Toon Lagoon became a bit more busy in the afternoon that first day, which is understandable, as the midday to afternoon hours are known for being the busiest. That day just also happened to be the warmest forecasted that week, so it made sense that many of us were trying to get all of those water rides done on the warmest day possible. We did laugh that perhaps our second longest wait was for the People Dryer!

Universal's Islands of Adventure.
Universal’s Islands of Adventure.

The rest of the afternoon saw the crowd level remain low, which meant repeat rides on some favorites, namely Forbidden Journey and Dragon Challenge. Even shopping in Port of Entry on the way out of the park, typically a busy time and place for souvenir shopping, was enjoyable. And though we left with the closing of the park, we drove right out of the parking garage with no lines at all.

Our subsequent two days, spent hopping between Universal Studios Florida and Islands of Adventure, were similarly easy, crowd-free days. On both days we could hear the opening announcements as we approached the entrances, and truly just walked through the turnstiles after the waiting “crowd” had already gone in. Our Wednesday visit to Universal Studios Florida saw us walking into the park, walking right into Minion Mayhem, Shrek 4-D, and essentially everything else we did (like riding MIB Alien Attack about a half dozen times in a row). Check out the “crowd” at Rip Ride Rockit, the Blues Brothers show, and Universal’s Superstar Parade:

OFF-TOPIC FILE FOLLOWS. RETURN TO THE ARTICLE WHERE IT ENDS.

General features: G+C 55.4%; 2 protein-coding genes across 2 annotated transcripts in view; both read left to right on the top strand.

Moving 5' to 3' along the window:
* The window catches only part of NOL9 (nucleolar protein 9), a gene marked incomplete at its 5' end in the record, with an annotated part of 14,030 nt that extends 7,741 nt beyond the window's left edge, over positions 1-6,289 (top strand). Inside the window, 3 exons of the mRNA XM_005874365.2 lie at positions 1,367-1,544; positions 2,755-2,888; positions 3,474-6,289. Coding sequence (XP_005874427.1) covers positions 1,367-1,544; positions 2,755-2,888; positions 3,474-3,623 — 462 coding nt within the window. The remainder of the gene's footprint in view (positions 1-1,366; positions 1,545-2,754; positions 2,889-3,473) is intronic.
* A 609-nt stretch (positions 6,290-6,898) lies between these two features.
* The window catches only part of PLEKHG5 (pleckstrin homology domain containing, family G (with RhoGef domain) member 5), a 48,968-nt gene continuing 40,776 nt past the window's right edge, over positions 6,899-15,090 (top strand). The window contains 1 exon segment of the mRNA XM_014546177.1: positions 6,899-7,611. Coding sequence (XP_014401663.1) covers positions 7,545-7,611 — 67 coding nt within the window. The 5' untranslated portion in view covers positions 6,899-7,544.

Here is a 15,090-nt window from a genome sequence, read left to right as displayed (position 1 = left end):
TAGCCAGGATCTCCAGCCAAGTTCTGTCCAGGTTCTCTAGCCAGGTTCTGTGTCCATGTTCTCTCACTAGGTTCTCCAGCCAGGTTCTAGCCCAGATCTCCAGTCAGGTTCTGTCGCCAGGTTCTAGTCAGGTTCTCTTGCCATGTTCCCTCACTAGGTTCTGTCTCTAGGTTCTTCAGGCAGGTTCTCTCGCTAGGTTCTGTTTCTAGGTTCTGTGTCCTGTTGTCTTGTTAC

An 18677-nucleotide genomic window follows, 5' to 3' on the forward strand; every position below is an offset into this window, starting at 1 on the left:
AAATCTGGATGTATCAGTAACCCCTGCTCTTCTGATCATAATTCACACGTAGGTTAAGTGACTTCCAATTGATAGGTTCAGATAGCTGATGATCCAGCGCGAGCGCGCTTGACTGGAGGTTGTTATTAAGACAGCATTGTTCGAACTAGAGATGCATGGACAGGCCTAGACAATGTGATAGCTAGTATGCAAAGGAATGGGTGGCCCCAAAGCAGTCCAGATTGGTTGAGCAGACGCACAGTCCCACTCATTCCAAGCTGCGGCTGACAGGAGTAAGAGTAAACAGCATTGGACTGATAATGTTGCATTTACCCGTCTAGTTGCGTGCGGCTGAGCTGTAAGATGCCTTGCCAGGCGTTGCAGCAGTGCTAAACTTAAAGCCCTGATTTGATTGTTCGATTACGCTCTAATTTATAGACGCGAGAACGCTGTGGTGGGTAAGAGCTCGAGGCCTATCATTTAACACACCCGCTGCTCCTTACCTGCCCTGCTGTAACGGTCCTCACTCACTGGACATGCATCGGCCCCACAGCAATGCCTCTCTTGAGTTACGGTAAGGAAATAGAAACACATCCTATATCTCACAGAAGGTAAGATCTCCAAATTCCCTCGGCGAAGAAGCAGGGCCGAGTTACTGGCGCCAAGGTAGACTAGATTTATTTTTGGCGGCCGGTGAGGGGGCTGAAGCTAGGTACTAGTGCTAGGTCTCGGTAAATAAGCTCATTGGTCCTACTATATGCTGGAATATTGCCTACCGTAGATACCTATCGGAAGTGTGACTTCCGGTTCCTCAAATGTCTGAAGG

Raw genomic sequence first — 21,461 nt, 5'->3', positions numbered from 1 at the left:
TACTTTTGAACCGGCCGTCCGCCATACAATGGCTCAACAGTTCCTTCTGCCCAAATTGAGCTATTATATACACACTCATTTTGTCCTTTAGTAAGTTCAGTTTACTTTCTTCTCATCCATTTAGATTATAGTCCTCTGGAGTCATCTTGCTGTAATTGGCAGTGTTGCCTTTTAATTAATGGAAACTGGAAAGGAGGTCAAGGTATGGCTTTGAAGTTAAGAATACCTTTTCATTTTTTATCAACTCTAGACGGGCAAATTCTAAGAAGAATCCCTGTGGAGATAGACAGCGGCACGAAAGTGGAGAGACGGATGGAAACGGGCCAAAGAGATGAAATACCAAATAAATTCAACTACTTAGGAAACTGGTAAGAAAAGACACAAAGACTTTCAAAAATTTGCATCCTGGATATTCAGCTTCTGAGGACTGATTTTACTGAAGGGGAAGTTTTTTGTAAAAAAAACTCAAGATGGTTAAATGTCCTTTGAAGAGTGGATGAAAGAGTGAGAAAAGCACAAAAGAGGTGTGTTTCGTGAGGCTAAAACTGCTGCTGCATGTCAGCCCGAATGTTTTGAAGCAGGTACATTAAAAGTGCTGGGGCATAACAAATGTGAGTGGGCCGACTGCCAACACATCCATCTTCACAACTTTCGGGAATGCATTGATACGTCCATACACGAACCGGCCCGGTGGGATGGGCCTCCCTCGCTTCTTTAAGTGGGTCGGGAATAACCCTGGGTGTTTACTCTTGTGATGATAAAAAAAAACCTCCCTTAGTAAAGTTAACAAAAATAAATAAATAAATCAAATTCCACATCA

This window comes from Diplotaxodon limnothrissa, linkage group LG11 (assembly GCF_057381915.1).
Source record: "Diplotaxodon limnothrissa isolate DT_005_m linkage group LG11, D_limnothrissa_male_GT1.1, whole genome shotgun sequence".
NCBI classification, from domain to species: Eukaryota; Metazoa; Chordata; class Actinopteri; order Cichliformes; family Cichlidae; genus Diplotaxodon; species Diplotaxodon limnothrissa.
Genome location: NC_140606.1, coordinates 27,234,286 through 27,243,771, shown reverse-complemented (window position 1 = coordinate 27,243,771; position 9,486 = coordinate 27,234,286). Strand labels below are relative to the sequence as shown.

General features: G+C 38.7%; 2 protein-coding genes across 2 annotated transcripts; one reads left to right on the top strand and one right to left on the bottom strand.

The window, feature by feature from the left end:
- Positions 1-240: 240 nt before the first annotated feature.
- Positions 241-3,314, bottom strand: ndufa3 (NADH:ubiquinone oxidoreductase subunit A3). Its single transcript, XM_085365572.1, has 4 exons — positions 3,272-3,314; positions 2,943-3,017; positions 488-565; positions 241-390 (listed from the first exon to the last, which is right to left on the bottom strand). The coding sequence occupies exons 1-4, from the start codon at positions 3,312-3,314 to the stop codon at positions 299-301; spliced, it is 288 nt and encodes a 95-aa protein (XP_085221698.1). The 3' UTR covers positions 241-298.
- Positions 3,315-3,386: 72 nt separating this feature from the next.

Universal Studios Florida.
Universal Studios Florida.
Universal Studios Florida.
Universal Studios Florida.
Universal Studios Florida.
Universal Studios Florida.

Okay, yes, that’s my own little crowd. But you can see that we had no trouble finding a comfortable spot for ourselves on the sidewalk.

Our third day at the parks saw the same low crowd levels, easy waits, and for us, the opportunity to ride favorites over and over again. Marvel Super Hero Island did get a bit busy, though, with the appearance of the super heroes and the subsequent lines for autographs and pictures.

All in all, the week after Thanksgiving proved to be an excellent week for our Universal vacation. Crowds were light, lines were short, and the weather was pleasant. If your only experience with the Orlando theme parks is the crowds and long lines of the busier seasons, consider the off-season. It provides the freedom to arrive at the parks later in the morning, eat lunch at your leisure (instead of before or after the crowds), ride your favorite rides over and over again, shop without constantly bumping into people, or any combination of your favorite perks. However you look at, experiencing the parks with a low crowd means more enjoyment for everyone.

For estimated crowd levels at Universal Orlando, be sure to check out OI’s crowd calendar. Oh, by the way, a follow up question to “When is the best week to visit Universal?” is often “When is the best day of the week to visit Universal?” OI has a page all about that too.

Reminder: The 2013 holiday festivities at Universal Orlando run December 7 through January 4 — learn more.

 

[sws_author_bio user=”JenniferWatson” size=”105″ authorposts=”More OI posts by Jennifer” name_format=”About the author”] [/sws_author_bio]

Taylor Strickland Taylor Strickland is the owner and editor of Orlando Informer and the owner of California Informer. He enjoys Butterbeer ice-cream, sarcasm, photography, technology, and hockey.